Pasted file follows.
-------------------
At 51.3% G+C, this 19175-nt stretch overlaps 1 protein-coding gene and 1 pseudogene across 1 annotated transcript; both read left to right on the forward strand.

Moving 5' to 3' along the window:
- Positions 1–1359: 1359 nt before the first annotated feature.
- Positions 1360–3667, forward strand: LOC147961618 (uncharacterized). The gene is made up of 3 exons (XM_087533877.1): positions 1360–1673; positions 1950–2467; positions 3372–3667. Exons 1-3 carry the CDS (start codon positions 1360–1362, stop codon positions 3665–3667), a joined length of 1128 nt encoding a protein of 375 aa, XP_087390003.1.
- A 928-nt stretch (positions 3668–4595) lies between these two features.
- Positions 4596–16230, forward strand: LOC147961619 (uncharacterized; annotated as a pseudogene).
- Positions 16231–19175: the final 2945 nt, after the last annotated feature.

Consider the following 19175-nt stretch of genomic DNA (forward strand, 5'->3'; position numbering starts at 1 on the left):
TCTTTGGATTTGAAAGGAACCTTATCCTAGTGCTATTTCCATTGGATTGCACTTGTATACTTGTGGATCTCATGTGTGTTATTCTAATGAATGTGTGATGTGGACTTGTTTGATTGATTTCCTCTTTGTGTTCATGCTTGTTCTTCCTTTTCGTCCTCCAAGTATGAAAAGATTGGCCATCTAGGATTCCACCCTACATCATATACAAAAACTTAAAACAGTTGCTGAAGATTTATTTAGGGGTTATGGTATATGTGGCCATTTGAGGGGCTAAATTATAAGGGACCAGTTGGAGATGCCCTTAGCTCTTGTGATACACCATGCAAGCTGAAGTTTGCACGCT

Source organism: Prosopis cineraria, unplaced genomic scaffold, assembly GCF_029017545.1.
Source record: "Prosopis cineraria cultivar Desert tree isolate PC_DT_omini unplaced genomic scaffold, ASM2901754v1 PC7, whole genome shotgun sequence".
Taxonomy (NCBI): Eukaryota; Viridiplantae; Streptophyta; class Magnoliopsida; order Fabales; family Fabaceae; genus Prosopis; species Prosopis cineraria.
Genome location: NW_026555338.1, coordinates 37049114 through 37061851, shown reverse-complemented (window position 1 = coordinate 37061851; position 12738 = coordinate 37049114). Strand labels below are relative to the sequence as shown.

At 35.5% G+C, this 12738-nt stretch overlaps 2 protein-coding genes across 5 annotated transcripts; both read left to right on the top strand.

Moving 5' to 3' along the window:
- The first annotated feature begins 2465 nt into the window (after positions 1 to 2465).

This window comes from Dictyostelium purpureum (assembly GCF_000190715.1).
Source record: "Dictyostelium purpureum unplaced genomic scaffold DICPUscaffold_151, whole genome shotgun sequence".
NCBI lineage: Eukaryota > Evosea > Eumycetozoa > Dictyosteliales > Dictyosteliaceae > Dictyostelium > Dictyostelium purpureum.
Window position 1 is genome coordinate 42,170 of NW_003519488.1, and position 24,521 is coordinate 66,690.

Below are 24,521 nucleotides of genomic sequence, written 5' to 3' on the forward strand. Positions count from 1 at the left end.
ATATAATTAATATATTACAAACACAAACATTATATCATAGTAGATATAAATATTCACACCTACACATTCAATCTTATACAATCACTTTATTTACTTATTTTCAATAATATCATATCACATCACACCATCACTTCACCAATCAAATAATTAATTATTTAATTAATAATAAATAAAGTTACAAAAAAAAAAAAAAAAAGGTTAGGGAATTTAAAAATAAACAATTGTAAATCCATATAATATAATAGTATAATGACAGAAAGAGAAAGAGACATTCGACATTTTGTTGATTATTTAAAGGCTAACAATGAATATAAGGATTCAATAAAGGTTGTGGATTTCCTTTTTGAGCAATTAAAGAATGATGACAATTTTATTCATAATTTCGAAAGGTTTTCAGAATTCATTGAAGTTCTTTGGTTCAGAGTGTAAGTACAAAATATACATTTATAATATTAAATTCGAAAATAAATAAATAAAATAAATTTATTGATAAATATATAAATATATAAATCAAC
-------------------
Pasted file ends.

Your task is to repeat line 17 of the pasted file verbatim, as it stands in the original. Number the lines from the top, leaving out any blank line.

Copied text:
This window comes from Dictyostelium purpureum (assembly GCF_000190715.1).